"Traffic will stop in the middle of the street. It's going to stop dead," he said.
But Jaime Rodriguez, the city's chief transportation official, said loading zones have been figured into the plan, and alleys off California are also to be used for deliveries.
The traffic study determined that street could be used by 560 vehicles per hour — down from the current maximum 1,360 — with traffic slowing by about two to three seconds per vehicle if the number of lanes is reduced. But Rodriguez said even with that reduction, the amount of traffic that would use California Avenue would still be well below the capacity the street could handle without congestion.
Montooth and others said construction is another major concern.
"I have mixed emotions. I'd love to beautify California Avenue, but at what expense? During construction, it would really hurt, especially in this economy."
Jessica Roth, whose family has owned the European Cobblery for four generations, is worried.
"When they were redoing the sewer lines it was really hard on our business. It's been episode after episode (of construction).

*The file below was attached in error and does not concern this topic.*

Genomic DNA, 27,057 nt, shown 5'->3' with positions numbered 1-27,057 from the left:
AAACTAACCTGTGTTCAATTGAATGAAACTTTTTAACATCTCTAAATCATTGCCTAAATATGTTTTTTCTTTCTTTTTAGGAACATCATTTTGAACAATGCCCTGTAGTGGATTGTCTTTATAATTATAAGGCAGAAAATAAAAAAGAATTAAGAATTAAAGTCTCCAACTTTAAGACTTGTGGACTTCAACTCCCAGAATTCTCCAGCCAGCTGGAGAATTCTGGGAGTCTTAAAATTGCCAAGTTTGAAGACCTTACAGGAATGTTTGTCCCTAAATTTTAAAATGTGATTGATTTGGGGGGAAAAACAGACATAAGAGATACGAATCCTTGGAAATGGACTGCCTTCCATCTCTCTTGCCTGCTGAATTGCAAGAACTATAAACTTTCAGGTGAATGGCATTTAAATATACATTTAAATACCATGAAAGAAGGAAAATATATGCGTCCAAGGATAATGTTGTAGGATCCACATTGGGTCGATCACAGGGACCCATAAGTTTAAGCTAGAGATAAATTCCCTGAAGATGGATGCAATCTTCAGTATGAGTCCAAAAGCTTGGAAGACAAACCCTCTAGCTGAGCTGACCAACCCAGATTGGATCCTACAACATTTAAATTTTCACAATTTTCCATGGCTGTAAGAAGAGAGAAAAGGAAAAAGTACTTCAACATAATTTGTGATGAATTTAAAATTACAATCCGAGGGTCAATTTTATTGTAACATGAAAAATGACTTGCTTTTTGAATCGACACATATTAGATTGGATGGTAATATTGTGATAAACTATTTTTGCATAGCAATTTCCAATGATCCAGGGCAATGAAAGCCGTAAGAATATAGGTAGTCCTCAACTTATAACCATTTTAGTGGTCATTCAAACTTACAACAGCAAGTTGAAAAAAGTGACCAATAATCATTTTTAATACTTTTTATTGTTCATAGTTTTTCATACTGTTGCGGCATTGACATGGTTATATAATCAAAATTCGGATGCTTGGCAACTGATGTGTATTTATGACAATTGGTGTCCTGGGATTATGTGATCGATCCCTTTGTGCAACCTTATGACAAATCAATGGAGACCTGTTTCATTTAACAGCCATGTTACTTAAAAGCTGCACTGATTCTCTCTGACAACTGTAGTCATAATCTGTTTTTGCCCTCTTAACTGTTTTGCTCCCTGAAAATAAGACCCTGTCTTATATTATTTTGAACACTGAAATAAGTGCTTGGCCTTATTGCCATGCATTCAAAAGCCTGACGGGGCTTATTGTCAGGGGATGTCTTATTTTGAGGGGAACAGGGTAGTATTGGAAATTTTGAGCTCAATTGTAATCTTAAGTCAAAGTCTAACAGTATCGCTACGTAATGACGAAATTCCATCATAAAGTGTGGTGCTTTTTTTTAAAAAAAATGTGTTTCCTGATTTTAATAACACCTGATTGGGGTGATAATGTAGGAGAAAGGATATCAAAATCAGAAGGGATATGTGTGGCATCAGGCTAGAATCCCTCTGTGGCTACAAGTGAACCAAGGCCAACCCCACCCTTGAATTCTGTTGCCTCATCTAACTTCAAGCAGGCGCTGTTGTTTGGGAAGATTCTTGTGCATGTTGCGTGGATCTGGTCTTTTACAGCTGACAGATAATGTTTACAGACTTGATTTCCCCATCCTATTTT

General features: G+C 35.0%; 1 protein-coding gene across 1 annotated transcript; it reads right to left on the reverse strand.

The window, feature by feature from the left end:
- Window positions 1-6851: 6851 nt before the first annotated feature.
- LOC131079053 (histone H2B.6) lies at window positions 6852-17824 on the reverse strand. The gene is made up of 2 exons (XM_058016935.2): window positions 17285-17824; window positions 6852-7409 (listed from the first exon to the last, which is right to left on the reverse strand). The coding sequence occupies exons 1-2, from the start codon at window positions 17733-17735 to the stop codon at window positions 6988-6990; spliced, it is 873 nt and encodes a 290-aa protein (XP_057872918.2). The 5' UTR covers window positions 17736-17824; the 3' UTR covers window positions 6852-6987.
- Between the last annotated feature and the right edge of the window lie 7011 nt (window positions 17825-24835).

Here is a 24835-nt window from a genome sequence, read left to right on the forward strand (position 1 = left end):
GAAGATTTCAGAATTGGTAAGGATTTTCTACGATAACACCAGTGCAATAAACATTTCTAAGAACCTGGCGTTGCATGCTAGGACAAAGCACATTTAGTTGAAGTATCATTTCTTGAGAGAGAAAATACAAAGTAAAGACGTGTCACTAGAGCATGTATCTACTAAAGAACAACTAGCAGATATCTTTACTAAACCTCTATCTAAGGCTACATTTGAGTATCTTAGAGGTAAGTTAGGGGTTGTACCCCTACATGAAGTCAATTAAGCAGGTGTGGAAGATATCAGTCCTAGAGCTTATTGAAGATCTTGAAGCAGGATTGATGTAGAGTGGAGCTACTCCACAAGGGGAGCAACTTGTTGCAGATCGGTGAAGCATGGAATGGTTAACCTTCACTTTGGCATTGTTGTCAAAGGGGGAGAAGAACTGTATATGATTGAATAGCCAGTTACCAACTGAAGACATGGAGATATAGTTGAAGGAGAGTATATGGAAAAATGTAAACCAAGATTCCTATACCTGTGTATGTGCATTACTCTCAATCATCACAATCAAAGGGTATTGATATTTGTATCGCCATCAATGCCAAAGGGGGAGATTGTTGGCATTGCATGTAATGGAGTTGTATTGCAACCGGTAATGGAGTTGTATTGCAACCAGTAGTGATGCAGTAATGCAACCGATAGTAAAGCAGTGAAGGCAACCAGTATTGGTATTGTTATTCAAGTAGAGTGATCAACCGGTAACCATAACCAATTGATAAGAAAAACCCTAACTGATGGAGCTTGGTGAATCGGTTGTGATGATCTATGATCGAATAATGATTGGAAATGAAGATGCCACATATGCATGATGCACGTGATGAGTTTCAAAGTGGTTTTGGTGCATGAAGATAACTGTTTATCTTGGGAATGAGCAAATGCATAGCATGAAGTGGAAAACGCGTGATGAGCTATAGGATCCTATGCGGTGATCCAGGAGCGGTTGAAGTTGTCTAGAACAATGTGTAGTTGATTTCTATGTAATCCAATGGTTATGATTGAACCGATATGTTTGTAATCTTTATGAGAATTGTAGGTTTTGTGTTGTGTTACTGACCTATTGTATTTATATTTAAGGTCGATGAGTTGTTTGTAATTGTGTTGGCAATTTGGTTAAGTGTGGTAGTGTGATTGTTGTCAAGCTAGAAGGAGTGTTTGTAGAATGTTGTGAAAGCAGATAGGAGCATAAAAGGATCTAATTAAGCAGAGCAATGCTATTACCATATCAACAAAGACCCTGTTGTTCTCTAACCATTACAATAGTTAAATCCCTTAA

"Six months of construction is going to just kill my business — just kill my business," she said.
Curtis Williams, director of planning and community environment, said staff would work out a plan to limit construction impacts on businesses, such as phasing the work and making sure entrances remain clear.
Roth said she worries that lane reductions would cause backups and that would turn off people traveling up El Camino who might intend to shop on California.
"People going by will have a bad thought in their heads: 'That street is a mess.' I want people to come to my street. It just does not make sense to me," she said.
But a few business owners said they just want the street to look better.
"I don't see why changing from two lanes to one will make a traffic problem, especially if there is more parking. I don't see that many cars," Josephine Montoya, owner of Montoya Jewelers, said. "What they're saying is fine with me — to make the street more attractive."